Domestic violence is the immediate cause of homelessness for many women. According to an article in the Journal of American Medical Women's Association, "the interrelated nature of domestic violence and homelessness is undeniable: 92% of homeless women have experienced severe physical or sexual abuse at some point in their lives, and 63% have been victims of intimate partner violence as adults." They struggle to find permanent housing after fleeing abusive relationships. Many have left in the middle of the night with nothing but the clothes on their backs and their children in tow. They often lack steady income, employment history, credit history, and landlord references. Their abuser may also control access to their finances. In the short run, survivors need safe shelter away from their abusers, but ultimately, these families require access to safe, stable, affordable housing in order to rebuild their lives.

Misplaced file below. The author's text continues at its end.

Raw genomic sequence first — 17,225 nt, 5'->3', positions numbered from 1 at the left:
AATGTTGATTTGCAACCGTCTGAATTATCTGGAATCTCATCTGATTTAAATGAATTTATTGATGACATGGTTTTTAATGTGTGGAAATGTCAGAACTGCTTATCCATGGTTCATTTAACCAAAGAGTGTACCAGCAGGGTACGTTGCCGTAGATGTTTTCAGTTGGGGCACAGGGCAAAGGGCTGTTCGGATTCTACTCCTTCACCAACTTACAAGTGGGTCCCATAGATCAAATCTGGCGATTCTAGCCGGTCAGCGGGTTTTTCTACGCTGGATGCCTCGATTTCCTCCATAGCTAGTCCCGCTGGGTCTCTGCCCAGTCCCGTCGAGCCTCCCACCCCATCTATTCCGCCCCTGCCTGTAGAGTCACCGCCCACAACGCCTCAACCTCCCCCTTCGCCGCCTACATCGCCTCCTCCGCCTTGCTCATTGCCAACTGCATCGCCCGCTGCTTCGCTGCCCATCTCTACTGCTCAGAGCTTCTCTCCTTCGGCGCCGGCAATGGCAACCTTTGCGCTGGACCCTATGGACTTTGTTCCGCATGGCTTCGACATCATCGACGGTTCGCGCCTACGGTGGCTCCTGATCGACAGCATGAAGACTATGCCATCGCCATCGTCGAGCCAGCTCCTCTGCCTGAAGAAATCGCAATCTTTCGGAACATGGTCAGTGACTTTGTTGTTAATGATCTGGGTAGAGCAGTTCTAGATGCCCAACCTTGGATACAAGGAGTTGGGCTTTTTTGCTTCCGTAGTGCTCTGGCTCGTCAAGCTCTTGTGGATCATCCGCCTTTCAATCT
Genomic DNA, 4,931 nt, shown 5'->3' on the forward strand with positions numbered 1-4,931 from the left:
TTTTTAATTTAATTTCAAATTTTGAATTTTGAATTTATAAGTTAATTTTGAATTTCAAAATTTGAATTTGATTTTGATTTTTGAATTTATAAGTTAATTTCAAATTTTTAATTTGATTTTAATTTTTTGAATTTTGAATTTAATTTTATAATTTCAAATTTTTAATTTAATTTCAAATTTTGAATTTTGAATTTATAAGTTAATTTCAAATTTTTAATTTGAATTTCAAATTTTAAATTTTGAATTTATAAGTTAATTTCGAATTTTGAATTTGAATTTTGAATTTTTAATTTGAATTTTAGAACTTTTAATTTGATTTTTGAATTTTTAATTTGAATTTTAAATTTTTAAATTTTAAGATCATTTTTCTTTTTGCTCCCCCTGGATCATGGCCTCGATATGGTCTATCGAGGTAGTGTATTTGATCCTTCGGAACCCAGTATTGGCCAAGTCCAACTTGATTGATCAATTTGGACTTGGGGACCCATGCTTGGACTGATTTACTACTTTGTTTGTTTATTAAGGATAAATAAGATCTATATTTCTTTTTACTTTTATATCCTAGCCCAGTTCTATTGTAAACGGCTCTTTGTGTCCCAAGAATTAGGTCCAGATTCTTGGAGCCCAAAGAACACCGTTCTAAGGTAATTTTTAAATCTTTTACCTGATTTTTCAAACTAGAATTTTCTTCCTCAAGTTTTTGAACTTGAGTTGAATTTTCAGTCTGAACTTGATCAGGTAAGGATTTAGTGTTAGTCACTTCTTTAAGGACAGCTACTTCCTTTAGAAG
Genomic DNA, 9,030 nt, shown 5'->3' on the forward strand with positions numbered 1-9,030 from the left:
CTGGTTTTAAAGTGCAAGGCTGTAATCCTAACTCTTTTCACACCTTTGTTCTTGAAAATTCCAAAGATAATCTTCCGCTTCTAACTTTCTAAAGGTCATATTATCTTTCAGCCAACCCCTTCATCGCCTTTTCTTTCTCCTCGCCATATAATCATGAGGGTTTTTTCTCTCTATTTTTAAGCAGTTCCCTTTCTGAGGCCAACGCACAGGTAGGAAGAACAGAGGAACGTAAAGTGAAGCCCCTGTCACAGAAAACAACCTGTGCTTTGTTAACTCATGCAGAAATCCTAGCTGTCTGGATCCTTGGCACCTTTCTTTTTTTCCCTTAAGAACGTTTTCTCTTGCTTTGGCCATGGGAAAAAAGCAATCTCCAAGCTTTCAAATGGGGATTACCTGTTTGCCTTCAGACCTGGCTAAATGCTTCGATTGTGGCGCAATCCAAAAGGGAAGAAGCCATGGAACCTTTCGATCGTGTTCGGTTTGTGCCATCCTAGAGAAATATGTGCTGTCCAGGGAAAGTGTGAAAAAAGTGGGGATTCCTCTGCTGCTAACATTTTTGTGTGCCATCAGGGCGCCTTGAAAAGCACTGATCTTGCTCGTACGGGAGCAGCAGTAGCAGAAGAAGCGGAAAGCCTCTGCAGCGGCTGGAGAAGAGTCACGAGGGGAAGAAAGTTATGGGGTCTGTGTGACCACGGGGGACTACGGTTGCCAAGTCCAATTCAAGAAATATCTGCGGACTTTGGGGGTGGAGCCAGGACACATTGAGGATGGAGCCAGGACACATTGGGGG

Communities are increasingly using Housing First and rapid re-housing to meet the needs of domestic violence survivors. Unfortunately, affordable housing is not plentiful in most communities, and federal funds for programs such as the Homelessness Prevention and Rapid Re-housing Program (HPRP) are no longer available. As a result, domestic violence victims are staying longer in emergency domestic violence shelters, which are usually full and and maintain a log of the constant flow of families they must turn away.
"To reduce family homelessness, let's work together to create more affordable housing..."
October is National Domestic Violence Awareness Month. It is a time to celebrate survivors, congratulate and connect advocates, empower victims, and mourn the deaths of those lost to domestic violence. It is also time to take action! To reduce family homelessness, let's work together to create more affordable housing, and to raise community awareness, let's wear purple for #PurpleThursday -- Thursday, October 22nd. If we take a stand and work together, we can end domestic violence and homelessness.